A machine learning (ML) tool has been developed by researchers to help identify rock art in remote, hard-to-reach locations.
The ML model developed by researchers can scan photographs to identify potential rock art, which can then be evaluated by a human expert.
ML is a subfield of artificial intelligence which allows applications to imitate the way that humans learn, without explicit programming. Instead the computer accesses data to learn for itself.
“The tool is useful because of its speed in helping identification and automating what were formerly manual tasks, which are laborious and expensive,” a spokesperson from Griffith University in Australia told Euronews.
Dr Andrea Jalandoni, a digital archaeologist at Griffith University, led the research. Her team used hundreds of images of rock art within the country’s rugged landscape to train the ML model to detect whether painted rock art was present within the image.
“Some of these sites are not easily accessible, so alleviating some of the time, effort and expense to mount some explorative missions is of huge value to this type of archaeological research in some of the most remote areas of Australia,” Dr Jalandoni said in a press release.
“Once our ML model picks up whether an area photographed potentially contains previously undiscovered rock art, scientists can then go in and ground-truth the site to verify if there is rock art present and report on it further.”
The ML tool they developed has an 89 per cent success rate.
The rock art they used to train the ML model was found within Kakadu National Park, Australia. The researchers worked closely with the traditional elders of the park on the study.
“Rock art is globally recognized as significant, yet the resources allocated to the study and exploration of this important form of cultural heritage are often scarce,” wrote the researchers in their paper.
“In areas where numerous rock art sites exist, much of the rock art is unidentified and therefore remains, unrecorded and unresearched,” they added.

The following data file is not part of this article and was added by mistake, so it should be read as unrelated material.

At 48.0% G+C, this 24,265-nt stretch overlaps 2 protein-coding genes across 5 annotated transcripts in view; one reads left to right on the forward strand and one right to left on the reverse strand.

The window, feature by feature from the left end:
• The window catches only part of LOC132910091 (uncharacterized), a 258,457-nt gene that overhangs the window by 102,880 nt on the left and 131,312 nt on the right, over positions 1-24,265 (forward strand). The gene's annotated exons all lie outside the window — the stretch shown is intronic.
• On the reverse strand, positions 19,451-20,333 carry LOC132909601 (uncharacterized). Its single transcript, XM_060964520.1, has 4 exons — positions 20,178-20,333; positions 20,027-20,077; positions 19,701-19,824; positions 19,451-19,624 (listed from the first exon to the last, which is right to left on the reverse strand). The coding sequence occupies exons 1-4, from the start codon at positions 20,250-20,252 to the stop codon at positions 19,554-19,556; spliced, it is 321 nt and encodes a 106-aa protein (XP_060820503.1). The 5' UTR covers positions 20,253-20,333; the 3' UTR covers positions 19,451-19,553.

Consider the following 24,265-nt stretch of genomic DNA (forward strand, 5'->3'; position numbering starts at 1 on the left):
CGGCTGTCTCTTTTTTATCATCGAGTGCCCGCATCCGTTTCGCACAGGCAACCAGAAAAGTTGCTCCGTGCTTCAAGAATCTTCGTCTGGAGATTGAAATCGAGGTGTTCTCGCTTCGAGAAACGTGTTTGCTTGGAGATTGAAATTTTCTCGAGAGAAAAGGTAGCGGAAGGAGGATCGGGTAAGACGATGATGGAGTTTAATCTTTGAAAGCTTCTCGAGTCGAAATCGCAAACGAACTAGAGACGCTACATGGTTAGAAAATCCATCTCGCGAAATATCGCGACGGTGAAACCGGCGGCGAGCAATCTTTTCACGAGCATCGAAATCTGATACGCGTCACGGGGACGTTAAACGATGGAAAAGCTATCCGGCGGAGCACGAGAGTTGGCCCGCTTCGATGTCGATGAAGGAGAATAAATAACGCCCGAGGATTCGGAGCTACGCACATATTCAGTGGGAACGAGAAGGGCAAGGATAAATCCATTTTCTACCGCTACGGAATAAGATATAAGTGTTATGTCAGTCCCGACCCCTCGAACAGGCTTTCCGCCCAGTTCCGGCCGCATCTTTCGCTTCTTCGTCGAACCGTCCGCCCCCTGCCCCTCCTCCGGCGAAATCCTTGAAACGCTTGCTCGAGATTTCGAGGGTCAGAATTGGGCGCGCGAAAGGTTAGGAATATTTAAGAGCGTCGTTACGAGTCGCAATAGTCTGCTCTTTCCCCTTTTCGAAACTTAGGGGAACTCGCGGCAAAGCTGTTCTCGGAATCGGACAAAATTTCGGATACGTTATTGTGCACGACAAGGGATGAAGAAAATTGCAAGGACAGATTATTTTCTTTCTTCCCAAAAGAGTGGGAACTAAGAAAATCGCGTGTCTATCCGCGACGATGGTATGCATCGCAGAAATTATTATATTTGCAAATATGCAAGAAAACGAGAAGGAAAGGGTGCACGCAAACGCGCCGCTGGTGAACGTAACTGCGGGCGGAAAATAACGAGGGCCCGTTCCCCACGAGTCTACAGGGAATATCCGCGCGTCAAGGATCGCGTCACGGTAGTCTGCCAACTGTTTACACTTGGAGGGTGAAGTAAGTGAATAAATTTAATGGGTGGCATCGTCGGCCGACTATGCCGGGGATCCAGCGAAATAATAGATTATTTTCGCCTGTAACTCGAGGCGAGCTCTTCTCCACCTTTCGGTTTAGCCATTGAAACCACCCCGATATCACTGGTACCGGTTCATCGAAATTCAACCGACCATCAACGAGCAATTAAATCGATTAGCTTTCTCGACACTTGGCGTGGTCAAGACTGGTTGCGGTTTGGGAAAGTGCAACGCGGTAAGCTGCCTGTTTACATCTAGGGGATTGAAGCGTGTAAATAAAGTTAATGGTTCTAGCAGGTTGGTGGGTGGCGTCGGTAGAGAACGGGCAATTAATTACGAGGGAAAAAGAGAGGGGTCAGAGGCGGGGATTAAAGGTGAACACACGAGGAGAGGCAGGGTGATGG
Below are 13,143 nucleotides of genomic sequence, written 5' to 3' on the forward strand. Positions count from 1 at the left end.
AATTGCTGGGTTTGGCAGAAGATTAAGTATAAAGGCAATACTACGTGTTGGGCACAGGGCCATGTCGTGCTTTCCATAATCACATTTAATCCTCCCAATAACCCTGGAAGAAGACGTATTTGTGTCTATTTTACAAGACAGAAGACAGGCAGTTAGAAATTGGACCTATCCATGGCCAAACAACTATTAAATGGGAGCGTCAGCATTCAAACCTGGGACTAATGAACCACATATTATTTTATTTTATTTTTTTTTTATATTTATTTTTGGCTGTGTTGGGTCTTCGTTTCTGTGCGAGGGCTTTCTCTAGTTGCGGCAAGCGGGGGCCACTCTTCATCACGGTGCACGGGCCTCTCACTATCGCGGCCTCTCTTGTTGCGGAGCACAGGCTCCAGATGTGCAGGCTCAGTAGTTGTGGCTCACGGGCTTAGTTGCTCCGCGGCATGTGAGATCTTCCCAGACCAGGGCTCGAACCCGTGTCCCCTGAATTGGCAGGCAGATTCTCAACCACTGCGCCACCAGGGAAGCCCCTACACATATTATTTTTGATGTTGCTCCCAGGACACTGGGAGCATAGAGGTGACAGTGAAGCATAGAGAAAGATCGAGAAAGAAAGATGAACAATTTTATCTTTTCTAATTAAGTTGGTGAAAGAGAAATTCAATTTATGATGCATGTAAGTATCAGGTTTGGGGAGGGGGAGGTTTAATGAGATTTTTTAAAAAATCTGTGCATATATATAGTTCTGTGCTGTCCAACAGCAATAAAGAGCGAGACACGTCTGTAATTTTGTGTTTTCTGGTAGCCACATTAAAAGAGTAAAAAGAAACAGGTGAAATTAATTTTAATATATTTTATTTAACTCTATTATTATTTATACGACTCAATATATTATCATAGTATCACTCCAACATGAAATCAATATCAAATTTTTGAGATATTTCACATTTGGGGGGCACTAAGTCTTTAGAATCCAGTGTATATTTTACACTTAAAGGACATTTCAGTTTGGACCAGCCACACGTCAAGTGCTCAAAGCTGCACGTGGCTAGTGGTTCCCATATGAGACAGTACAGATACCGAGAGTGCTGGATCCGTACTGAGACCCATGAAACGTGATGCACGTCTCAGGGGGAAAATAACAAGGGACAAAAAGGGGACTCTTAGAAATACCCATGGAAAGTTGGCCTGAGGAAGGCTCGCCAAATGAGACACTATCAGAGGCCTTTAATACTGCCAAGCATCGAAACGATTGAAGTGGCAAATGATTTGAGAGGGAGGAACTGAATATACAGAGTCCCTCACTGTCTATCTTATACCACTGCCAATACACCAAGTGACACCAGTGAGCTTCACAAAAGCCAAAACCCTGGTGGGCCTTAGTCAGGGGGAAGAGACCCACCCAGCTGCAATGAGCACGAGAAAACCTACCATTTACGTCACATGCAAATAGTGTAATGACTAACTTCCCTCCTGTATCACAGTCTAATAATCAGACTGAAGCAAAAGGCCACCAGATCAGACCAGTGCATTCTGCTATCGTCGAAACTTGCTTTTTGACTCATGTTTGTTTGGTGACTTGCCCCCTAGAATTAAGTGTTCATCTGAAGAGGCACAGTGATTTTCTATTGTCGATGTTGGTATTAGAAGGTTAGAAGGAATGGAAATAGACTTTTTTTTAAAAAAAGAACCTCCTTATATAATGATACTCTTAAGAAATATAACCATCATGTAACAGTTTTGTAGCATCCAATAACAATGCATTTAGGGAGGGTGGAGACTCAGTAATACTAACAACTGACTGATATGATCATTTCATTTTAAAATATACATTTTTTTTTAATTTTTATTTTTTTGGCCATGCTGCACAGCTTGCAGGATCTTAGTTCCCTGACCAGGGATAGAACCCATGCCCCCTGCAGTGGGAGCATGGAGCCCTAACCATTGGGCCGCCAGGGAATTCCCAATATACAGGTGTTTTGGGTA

The tool could also be trained to detect rock art found in different regions around the world.
According to Dr Zaidi, their work shows that ML an AI can bring much to archaeological research, potentially paving the way for “ground-breaking research” in the coming years.
“We are excited about the second phase of our study,” she said.
Automating parts of the study of rock art could facilitate rock art research in many ways, such as through object recognition as well as detection and reconstruction, the research team said.
Dr Jalandoni said the findings could also be useful in the development of an app that tourists could use to upload images of potentially undiscovered rock art examples for further analysis.
“If you are a tourist in an area that could potentially have rock art within it and you’re taking pictures, one of the future goals is for us to develop an app where you can add your image to the collection to see if it’s been documented or if it could be undiscovered rock art that needs to be examined,” she said.
“So it would allow citizen scientists on the ground to take part in important archaeological research.”
The findings ‘On the use of Machine Learning Methods in Rock Art Research with Application to Automatic Painted Rock Art Identification’ have been published in the Journal of Archaeological Science.